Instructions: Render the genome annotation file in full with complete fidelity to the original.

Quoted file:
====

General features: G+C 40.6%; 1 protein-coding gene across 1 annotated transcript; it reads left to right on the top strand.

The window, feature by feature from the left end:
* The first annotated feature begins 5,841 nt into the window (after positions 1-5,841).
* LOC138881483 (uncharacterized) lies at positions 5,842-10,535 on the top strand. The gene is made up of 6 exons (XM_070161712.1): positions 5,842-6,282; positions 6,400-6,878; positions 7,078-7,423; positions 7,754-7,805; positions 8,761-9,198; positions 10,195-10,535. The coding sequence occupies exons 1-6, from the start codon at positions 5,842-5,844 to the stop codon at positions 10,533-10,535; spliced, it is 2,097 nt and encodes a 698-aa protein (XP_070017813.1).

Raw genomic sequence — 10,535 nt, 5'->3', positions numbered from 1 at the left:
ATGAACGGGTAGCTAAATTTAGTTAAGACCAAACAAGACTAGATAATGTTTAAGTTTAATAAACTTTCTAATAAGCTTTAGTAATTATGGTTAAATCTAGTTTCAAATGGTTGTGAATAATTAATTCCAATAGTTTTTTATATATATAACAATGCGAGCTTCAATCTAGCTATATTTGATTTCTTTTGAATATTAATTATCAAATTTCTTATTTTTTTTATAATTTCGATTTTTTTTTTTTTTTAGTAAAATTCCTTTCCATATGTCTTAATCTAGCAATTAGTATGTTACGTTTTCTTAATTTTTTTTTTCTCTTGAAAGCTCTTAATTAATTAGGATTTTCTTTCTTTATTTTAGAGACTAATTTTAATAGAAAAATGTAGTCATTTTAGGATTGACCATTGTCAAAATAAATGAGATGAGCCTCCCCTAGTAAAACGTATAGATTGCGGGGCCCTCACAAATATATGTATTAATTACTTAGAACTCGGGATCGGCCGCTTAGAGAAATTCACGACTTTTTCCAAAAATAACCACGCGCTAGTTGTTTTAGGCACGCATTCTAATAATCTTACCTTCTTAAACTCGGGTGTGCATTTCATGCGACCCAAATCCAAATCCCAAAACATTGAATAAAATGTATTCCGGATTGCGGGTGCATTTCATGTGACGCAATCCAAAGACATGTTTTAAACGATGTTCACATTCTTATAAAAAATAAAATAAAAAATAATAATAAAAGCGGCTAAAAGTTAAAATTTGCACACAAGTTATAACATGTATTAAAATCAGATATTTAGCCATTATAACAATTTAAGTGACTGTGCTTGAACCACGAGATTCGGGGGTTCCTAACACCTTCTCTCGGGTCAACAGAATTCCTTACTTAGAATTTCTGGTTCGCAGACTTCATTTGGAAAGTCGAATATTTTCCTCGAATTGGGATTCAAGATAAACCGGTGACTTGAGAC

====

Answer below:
General features: G+C 40.6%; 1 protein-coding gene across 1 annotated transcript; it reads left to right on the top strand.

The window, feature by feature from the left end:
* The first annotated feature begins 5,841 nt into the window (after positions 1-5,841).
* LOC138881483 (uncharacterized) lies at positions 5,842-10,535 on the top strand. The gene is made up of 6 exons (XM_070161712.1): positions 5,842-6,282; positions 6,400-6,878; positions 7,078-7,423; positions 7,754-7,805; positions 8,761-9,198; positions 10,195-10,535. The coding sequence occupies exons 1-6, from the start codon at positions 5,842-5,844 to the stop codon at positions 10,533-10,535; spliced, it is 2,097 nt and encodes a 698-aa protein (XP_070017813.1).

Raw genomic sequence — 10,535 nt, 5'->3', positions numbered from 1 at the left:
ATGAACGGGTAGCTAAATTTAGTTAAGACCAAACAAGACTAGATAATGTTTAAGTTTAATAAACTTTCTAATAAGCTTTAGTAATTATGGTTAAATCTAGTTTCAAATGGTTGTGAATAATTAATTCCAATAGTTTTTTATATATATAACAATGCGAGCTTCAATCTAGCTATATTTGATTTCTTTTGAATATTAATTATCAAATTTCTTATTTTTTTTATAATTTCGATTTTTTTTTTTTTTTAGTAAAATTCCTTTCCATATGTCTTAATCTAGCAATTAGTATGTTACGTTTTCTTAATTTTTTTTTTCTCTTGAAAGCTCTTAATTAATTAGGATTTTCTTTCTTTATTTTAGAGACTAATTTTAATAGAAAAATGTAGTCATTTTAGGATTGACCATTGTCAAAATAAATGAGATGAGCCTCCCCTAGTAAAACGTATAGATTGCGGGGCCCTCACAAATATATGTATTAATTACTTAGAACTCGGGATCGGCCGCTTAGAGAAATTCACGACTTTTTCCAAAAATAACCACGCGCTAGTTGTTTTAGGCACGCATTCTAATAATCTTACCTTCTTAAACTCGGGTGTGCATTTCATGCGACCCAAATCCAAATCCCAAAACATTGAATAAAATGTATTCCGGATTGCGGGTGCATTTCATGTGACGCAATCCAAAGACATGTTTTAAACGATGTTCACATTCTTATAAAAAATAAAATAAAAAATAATAATAAAAGCGGCTAAAAGTTAAAATTTGCACACAAGTTATAACATGTATTAAAATCAGATATTTAGCCATTATAACAATTTAAGTGACTGTGCTTGAACCACGAGATTCGGGGGTTCCTAACACCTTCTCTCGGGTCAACAGAATTCCTTACTTAGAATTTCTGGTTCGCAGACTTCATTTGGAAAGTCGAATATTTTCCTCGAATTGGGATTCAAGATAAACCGGTGACTTGAGAC